WASHINGTON – Sheron Rosen’s two sons grew up together in the same Gaithersburg home, summered at the same camps, celebrated their bar mitzvah at the same temple and are now both grown and married.
But one son is gay. And under Maryland law, that means his “marriage” — which was consecrated in a civil union ceremony three years ago — is not legal. That makes Rosen angry.
“I just want for my gay son, the exact same rights and benefits his brother gets by virtue of his birth,” she said.
That would be a mistake, say some Maryland legislators.
“Our society is best served by a policy that recognizes that marriage between a man and a woman best serves our needs and the needs of our children,” said Delegate Herbert McMillan, R-Anne Arundel.
Gay-marriage opponents recently kicked off a national push for a proposed amendment to the Constitution that would define marriage as a union between a man and a woman.
“It (same-sex marriage) sends a bad message to kids, it undermines the family and it encourages homosexual activists to make even more demands,” said Robert Knight, director of the Culture and Family Institute — one of more than 20 conservative and religious organizations that got together this month to back the marriage amendment.
The Federal Marriage Amendment was introduced in the House on May 21 by Rep. Marilyn Musgrave, R-Colo., and has since garnered 96 co-sponsors, including Rep. Roscoe Bartlett, R-Frederick. The bill was referred on June 25 to the House Judiciary Committee’s Subcommittee on the Constitution, but no action has been taken on it since.
The push for the bill comes as Vermont has recognized same-sex marriages and Massachusetts courts are looking into doing the same thing. The Supreme Court this summer struck down a Texas law banning sodomy.
But supporters of the ban have a long way to go: Constitutional amendments require approval by two-thirds of both the House and Senate, and must then be ratified by legislatures in three-fourths of the states within seven years, or the proposal dies.
A September Gallup poll showed the nation pretty evenly divided over the issue. When asked whether they felt gay or lesbian couples should — or should not — be allowed the same rights as married couples in every state, 32 percent said they should, 35 percent said they should not and 32 percent said it did not matter.
And even supporters of the ban concede that a constitutional amendment is strong medicine.
“We should move very carefully when we amend the Constitution,” McMillan said. He noted that the 1996 Defense of Marriage Act, which said that states are not obligated to recognize same-sex marriages performed in other states, “may be adequate in protecting the right to marriage.”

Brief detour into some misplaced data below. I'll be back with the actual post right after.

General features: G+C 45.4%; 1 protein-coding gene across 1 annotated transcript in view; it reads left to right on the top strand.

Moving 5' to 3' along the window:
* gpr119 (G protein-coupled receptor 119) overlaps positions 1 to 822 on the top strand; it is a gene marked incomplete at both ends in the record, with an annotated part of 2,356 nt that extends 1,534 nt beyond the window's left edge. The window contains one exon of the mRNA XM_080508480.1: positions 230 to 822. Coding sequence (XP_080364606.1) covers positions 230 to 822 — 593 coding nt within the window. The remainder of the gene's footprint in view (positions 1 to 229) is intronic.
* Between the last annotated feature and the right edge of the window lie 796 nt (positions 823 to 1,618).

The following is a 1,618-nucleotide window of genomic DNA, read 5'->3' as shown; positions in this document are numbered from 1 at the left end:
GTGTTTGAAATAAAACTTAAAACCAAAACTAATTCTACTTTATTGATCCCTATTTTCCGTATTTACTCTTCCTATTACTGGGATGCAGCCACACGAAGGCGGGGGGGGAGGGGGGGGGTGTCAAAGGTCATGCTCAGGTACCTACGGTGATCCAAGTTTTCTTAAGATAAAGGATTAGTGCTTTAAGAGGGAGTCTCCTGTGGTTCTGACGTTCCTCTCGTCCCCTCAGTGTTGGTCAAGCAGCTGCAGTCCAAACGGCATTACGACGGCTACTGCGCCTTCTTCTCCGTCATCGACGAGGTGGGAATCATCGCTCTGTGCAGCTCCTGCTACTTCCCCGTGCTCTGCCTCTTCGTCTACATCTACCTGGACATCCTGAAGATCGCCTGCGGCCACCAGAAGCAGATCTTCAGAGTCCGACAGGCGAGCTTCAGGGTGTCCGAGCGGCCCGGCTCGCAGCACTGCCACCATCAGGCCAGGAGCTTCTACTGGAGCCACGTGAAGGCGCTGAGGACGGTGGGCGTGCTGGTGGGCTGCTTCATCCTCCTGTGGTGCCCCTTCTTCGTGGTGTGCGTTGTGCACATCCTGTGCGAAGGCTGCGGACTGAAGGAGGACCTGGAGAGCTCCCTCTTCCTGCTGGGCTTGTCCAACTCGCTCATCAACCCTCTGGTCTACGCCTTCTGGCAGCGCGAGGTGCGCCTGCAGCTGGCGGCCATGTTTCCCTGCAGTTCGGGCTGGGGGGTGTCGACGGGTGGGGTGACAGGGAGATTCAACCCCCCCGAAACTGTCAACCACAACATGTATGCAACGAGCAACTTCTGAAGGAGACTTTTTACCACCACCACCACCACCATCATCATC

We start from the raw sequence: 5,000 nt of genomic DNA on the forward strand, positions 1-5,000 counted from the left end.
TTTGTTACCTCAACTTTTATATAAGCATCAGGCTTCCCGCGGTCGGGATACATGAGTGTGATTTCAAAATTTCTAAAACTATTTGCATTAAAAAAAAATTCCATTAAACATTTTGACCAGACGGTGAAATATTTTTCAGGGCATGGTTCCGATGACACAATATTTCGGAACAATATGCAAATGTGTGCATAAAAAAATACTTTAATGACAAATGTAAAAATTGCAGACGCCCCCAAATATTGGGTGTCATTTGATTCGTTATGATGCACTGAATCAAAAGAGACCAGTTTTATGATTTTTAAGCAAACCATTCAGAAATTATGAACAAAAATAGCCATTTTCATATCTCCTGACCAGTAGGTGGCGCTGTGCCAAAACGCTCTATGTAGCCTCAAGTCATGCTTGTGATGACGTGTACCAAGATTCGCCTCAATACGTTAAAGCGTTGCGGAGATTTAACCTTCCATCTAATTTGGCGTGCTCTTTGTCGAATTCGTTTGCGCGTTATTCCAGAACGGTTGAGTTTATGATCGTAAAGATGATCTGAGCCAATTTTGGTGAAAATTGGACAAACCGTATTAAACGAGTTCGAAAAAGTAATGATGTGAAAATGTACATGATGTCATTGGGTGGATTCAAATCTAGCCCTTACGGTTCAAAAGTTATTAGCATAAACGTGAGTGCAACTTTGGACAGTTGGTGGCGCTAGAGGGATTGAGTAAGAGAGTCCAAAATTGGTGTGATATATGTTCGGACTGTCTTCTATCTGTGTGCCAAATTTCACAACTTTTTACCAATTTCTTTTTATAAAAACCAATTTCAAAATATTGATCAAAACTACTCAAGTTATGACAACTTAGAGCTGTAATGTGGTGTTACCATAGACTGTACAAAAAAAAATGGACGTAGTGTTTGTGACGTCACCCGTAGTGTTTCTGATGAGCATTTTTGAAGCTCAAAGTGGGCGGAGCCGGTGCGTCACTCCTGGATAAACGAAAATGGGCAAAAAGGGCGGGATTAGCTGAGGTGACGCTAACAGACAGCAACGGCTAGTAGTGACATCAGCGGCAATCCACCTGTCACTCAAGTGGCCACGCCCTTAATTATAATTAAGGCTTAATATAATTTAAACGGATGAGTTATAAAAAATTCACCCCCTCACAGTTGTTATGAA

It is unclear how the proposed constitutional amendment would fare in Maryland, where several businesses and local governments have extended spousal-type benefits to workers’ domestic partners and where the state Democratic Party chairman said the issue should be studied more closely.
Advocates say Maryland is slightly above average in its treatment of gays, due to the number and range of gay-rights protections it has adopted. Those include a 2001 law that prohibits discrimination on the basis of sexual orientation in housing, employment and accommodations. But, said Rosen, “there’s room to grow.”
The 2000 Census, which measured same-sex households for the first time, said that about 10 percent of all unmarried households in Maryland were same-sex households. Gay groups believe that number is too low, claiming that many gays are still not open about their sexuality.
At stake for gay couples in the same-sex marriage debate is access to many benefits that married couples take for granted, such as health care coverage and spousal access to Social Security, Veteran’s Administration and other benefits, for example.
While some private companies are beginning to extend health benefits to “domestic partners,” or same-sex partners — including more than three dozen Maryland businesses — many still do not.
“This is about equality under the law,” said Rosen, who heads the Washington-area branch of Parents and Friends of Gays and Lesbians.
Rosen hopes, for her son’s sake, that the state at least extends health-care coverage to domestic partners and that the constitutional marriage amendment never passes. But even if it does, she said, opponents to same-sex relationships will only have won the battle, not the war.
“One of the things that people miss is that, whether it’s legally recognized or not, whether or not the amendment gets passed — we are here to stay,” she said.